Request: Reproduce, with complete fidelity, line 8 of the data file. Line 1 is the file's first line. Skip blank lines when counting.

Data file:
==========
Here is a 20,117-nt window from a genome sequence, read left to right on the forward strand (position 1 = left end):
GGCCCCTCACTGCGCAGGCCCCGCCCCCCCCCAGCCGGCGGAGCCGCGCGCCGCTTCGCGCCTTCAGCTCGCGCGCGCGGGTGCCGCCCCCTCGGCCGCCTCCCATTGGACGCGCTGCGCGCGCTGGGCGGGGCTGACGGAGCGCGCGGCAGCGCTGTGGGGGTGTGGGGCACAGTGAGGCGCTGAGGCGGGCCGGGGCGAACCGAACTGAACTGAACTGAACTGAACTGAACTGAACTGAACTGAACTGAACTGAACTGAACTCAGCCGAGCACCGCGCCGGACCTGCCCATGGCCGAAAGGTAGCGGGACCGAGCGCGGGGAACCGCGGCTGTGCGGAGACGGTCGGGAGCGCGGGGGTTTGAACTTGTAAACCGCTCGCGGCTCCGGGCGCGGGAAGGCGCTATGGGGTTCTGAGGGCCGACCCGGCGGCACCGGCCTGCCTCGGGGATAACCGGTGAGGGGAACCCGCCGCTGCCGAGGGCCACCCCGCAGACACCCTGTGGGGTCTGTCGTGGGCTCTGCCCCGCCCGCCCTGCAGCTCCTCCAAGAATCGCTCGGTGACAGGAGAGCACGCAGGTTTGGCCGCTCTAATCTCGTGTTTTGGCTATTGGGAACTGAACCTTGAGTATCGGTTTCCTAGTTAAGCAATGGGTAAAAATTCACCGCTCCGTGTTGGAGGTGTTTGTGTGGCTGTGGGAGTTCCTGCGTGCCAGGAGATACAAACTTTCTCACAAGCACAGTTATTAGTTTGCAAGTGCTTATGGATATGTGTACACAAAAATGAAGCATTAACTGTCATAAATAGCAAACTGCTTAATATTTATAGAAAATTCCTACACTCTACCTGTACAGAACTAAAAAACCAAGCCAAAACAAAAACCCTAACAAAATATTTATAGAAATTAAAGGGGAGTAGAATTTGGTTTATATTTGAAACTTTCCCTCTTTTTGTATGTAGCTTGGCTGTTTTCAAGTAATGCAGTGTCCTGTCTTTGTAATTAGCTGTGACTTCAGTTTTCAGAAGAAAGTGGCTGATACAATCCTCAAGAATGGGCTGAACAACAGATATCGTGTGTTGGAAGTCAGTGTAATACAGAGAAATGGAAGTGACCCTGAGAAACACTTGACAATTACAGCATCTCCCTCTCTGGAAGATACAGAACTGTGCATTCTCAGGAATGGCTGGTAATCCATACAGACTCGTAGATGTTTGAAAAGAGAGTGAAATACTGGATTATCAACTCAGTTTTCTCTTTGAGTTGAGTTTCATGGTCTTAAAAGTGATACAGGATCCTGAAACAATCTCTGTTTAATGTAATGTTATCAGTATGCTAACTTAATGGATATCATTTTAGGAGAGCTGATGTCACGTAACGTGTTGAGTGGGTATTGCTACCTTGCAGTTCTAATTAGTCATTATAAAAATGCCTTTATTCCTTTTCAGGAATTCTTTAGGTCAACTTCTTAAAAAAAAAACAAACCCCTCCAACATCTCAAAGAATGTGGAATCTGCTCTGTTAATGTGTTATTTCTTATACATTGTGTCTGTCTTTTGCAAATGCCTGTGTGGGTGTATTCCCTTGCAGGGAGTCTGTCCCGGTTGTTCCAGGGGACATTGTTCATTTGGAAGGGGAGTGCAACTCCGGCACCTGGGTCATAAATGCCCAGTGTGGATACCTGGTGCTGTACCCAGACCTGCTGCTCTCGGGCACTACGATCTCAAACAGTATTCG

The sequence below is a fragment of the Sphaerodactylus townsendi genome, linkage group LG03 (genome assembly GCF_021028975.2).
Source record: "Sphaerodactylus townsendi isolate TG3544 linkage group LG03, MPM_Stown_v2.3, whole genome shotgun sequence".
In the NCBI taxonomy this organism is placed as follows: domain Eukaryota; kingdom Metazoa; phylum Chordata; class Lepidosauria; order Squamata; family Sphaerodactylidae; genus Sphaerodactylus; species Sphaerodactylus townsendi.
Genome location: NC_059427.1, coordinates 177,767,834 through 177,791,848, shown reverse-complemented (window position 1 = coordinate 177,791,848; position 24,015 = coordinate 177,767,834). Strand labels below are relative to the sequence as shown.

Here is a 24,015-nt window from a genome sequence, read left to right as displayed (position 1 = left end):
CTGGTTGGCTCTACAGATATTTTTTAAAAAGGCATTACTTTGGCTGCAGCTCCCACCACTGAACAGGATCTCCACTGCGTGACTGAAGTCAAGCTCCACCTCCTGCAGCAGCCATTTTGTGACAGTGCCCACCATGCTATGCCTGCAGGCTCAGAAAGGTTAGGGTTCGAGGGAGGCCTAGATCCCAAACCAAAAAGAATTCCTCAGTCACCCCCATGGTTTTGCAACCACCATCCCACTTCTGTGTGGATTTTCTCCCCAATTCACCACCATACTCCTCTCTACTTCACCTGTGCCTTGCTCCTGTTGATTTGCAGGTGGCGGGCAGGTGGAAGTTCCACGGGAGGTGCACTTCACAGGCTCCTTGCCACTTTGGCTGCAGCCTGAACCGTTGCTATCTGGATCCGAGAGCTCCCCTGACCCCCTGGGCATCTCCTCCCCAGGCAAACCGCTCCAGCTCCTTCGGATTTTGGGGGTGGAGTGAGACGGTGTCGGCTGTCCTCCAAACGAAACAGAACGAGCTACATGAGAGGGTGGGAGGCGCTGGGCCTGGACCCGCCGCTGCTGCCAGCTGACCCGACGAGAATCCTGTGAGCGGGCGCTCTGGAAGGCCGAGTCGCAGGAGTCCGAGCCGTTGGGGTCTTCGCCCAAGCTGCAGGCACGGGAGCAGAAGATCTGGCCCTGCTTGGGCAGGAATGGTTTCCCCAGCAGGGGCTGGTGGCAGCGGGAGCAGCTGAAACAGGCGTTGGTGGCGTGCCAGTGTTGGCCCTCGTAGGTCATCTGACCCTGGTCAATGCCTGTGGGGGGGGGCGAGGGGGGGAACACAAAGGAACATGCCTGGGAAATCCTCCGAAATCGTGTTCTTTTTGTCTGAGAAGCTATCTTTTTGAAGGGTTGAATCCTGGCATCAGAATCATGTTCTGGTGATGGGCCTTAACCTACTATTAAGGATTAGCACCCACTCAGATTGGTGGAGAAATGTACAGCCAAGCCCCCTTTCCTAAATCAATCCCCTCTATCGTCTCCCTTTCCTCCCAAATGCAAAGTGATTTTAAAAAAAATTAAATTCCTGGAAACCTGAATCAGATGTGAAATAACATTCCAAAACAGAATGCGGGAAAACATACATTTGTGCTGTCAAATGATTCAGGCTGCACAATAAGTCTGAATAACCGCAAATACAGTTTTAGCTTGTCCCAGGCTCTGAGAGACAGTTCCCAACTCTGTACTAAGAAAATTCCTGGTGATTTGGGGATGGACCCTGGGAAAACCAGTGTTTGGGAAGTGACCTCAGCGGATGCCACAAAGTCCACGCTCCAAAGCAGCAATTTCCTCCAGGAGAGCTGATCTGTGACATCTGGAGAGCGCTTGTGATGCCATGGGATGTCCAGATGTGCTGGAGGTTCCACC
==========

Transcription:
CTGGTTGGCTCTACAGATATTTTTTAAAAAGGCATTACTTTGGCTGCAGCTCCCACCACTGAACAGGATCTCCACTGCGTGACTGAAGTCAAGCTCCACCTCCTGCAGCAGCCATTTTGTGACAGTGCCCACCATGCTATGCCTGCAGGCTCAGAAAGGTTAGGGTTCGAGGGAGGCCTAGATCCCAAACCAAAAAGAATTCCTCAGTCACCCCCATGGTTTTGCAACCACCATCCCACTTCTGTGTGGATTTTCTCCCCAATTCACCACCATACTCCTCTCTACTTCACCTGTGCCTTGCTCCTGTTGATTTGCAGGTGGCGGGCAGGTGGAAGTTCCACGGGAGGTGCACTTCACAGGCTCCTTGCCACTTTGGCTGCAGCCTGAACCGTTGCTATCTGGATCCGAGAGCTCCCCTGACCCCCTGGGCATCTCCTCCCCAGGCAAACCGCTCCAGCTCCTTCGGATTTTGGGGGTGGAGTGAGACGGTGTCGGCTGTCCTCCAAACGAAACAGAACGAGCTACATGAGAGGGTGGGAGGCGCTGGGCCTGGACCCGCCGCTGCTGCCAGCTGACCCGACGAGAATCCTGTGAGCGGGCGCTCTGGAAGGCCGAGTCGCAGGAGTCCGAGCCGTTGGGGTCTTCGCCCAAGCTGCAGGCACGGGAGCAGAAGATCTGGCCCTGCTTGGGCAGGAATGGTTTCCCCAGCAGGGGCTGGTGGCAGCGGGAGCAGCTGAAACAGGCGTTGGTGGCGTGCCAGTGTTGGCCCTCGTAGGTCATCTGACCCTGGTCAATGCCTGTGGGGGGGGGCGAGGGGGGGAACACAAAGGAACATGCCTGGGAAATCCTCCGAAATCGTGTTCTTTTTGTCTGAGAAGCTATCTTTTTGAAGGGTTGAATCCTGGCATCAGAATCATGTTCTGGTGATGGGCCTTAACCTACTATTAAGGATTAGCACCCACTCAGATTGGTGGAGAAATGTACAGCCAAGCCCCCTTTCCTAAATCAATCCCCTCTATCGTCTCCCTTTCCTCCCAAATGCAAAGTGATTTTAAAAAAAATTAAATTCCTGGAAACCTGAATCAGATGTGAAATAACATTCCAAAACAGAATGCGGGAAAACATACATTTGTGCTGTCAAATGATTCAGGCTGCACAATAAGTCTGAATAACCGCAAATACAGTTTTAGCTTGTCCCAGGCTCTGAGAGACAGTTCCCAACTCTGTACTAAGAAAATTCCTGGTGATTTGGGGATGGACCCTGGGAAAACCAGTGTTTGGGAAGTGACCTCAGCGGATGCCACAAAGTCCACGCTCCAAAGCAGCAATTTCCTCCAGGAGAGCTGATCTGTGACATCTGGAGAGCGCTTGTGATGCCATGGGATGTCCAGATGTGCTGGAGGTTCCACC